Home prices in Vancouver are likely to rise a modest 2.8 per cent in 2015, according to the Royal LePage quarterly house price survey released January 14.
This is the second-biggest predicted rise in Canada, after Toronto’s 4.5 per cent forecast, as price growth across the country slows because of economic factors such as the sliding cost of oil.
“For our 2015 forecast, we could not ignore the potential impact of the steep decline in the price of oil on housing markets across Canada,” said Phil Soper, president and chief executive of Royal LePage.
“We expect increased opportunity for homebuyers in Western Canada, but that opening is unlikely to last. Over the longer term, we foresee a return to regional home price appreciation that is above both the historical average and national trends in general, when energy markets recover.
“In the interim, slowed growth in the price of homes will be a welcome sign for many people in the West, especially in pricey markets like Vancouver where first-time buyers have been frustrated by a hypercompetitive market and home prices that have escalated at a feverish pace.”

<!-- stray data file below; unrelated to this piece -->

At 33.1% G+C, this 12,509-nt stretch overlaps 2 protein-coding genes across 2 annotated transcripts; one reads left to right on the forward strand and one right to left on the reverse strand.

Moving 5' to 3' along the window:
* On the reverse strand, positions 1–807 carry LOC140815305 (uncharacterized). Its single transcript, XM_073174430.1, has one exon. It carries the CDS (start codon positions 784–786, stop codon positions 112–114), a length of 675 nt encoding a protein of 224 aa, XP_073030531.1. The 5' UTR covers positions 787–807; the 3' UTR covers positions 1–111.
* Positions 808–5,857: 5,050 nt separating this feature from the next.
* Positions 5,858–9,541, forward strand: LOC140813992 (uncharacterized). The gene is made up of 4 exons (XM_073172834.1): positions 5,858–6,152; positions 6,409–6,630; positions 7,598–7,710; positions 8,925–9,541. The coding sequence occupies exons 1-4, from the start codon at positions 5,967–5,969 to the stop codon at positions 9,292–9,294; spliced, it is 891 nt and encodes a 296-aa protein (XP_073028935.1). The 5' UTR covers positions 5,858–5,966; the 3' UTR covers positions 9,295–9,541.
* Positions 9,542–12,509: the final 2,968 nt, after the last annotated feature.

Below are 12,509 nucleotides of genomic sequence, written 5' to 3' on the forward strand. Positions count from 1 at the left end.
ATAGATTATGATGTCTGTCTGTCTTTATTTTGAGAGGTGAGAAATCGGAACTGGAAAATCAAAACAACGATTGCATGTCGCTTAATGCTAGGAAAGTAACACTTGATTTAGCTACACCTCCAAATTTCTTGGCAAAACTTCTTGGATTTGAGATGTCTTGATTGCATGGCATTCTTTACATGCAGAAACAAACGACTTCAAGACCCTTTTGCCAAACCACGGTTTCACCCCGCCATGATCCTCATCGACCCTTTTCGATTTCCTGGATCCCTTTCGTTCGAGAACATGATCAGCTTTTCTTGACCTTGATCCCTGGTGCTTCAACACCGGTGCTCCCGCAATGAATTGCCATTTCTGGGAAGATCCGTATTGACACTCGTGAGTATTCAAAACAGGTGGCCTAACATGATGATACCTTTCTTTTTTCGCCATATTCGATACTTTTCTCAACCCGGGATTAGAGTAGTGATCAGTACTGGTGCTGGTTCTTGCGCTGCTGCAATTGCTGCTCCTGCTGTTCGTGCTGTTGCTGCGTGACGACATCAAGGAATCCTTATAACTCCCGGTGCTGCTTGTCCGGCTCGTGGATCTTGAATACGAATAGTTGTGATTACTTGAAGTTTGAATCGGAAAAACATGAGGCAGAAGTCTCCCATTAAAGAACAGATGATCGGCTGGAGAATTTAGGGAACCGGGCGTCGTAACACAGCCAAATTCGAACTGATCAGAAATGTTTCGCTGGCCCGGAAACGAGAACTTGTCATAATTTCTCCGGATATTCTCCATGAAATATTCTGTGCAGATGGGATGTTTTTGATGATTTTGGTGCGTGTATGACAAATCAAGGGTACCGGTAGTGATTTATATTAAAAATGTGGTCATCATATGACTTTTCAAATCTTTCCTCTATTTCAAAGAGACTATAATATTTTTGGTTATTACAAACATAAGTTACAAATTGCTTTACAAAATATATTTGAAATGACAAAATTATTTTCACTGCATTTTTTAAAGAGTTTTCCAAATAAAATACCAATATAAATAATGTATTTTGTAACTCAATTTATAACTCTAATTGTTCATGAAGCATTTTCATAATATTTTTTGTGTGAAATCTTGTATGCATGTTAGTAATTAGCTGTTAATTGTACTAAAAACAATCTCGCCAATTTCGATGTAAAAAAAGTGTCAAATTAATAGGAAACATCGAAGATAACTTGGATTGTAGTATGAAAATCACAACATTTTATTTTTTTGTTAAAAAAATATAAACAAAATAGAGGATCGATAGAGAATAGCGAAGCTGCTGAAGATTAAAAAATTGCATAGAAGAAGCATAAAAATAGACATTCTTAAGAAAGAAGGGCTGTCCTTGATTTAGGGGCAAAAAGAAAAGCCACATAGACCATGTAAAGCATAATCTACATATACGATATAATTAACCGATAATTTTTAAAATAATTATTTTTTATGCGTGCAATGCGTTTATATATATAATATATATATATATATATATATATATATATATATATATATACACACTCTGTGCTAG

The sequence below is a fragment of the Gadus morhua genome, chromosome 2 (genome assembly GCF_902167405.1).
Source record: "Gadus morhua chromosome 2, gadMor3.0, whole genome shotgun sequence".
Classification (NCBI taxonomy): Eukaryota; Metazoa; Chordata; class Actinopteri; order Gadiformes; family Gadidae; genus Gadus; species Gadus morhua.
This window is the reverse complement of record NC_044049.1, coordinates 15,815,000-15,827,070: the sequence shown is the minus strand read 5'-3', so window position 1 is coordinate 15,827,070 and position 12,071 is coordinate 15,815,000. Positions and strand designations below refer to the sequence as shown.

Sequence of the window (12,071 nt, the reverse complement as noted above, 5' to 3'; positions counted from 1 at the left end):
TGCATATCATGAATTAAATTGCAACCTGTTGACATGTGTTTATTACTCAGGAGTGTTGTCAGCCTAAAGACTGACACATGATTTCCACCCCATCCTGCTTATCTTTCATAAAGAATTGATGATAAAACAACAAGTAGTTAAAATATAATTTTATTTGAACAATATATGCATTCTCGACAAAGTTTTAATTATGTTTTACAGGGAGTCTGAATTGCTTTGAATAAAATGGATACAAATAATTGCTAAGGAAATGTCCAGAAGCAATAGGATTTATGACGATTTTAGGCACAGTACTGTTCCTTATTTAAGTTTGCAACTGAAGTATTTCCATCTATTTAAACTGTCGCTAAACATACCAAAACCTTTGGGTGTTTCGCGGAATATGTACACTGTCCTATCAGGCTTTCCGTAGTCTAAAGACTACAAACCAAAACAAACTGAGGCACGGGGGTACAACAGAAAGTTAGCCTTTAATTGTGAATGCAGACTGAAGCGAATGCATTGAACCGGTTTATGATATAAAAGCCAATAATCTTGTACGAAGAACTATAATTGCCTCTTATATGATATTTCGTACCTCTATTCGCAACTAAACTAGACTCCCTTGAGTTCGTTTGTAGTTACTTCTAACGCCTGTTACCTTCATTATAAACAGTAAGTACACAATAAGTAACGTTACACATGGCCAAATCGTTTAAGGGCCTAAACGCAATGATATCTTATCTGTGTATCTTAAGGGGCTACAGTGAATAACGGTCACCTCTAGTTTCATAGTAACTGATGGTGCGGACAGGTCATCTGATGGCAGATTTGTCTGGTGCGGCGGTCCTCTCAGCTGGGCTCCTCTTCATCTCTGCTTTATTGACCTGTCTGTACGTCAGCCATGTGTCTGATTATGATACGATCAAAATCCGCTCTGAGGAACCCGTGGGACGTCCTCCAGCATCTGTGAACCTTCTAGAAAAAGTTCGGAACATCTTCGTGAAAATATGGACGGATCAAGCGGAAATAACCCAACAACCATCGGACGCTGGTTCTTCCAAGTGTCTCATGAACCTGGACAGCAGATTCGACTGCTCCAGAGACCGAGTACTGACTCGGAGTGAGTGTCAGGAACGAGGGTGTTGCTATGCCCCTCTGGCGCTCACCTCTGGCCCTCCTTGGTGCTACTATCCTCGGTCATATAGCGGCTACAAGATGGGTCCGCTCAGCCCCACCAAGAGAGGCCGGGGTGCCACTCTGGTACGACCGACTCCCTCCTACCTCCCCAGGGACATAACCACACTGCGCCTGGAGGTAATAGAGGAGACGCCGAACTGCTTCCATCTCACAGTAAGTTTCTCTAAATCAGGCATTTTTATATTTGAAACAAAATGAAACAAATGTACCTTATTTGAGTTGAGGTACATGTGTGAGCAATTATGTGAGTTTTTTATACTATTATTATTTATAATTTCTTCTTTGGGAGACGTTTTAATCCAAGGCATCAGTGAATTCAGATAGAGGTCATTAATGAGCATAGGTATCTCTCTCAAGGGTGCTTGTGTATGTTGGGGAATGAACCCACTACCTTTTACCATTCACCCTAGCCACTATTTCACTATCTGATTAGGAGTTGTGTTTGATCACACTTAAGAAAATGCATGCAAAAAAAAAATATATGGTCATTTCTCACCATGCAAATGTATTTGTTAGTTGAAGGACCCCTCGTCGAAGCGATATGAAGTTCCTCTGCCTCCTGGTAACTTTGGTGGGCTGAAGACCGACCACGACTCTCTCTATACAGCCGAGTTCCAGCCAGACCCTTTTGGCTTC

Looking back over the previous quarter, Royal LePage reported that the continued short supply of single-family homes became the focus of intense demand from Vancouver buyers in the fourth quarter of 2014, increasing 7.5 per cent year-over-year to $1,124,642.
Standard two-storey homes in Vancouver increased 7.1 per cent to $1,233,182, while condominiums rose 3.8 per cent to $511,150.
Across the country, the average price of a home increased between 4.5 per cent and 6.7 per cent year-over-year. Nationally, the average price of detached bungalows rose 6.7 per cent to $406,218, while standard two-storey homes increased 6 per cent to $443,379 and standard condominiums saw a 4.5 per cent increase to $257,624.
Royal LePage expects Canadian home prices to increase moderately in 2015, forecasting a 2.9 per cent national increase for the year ahead.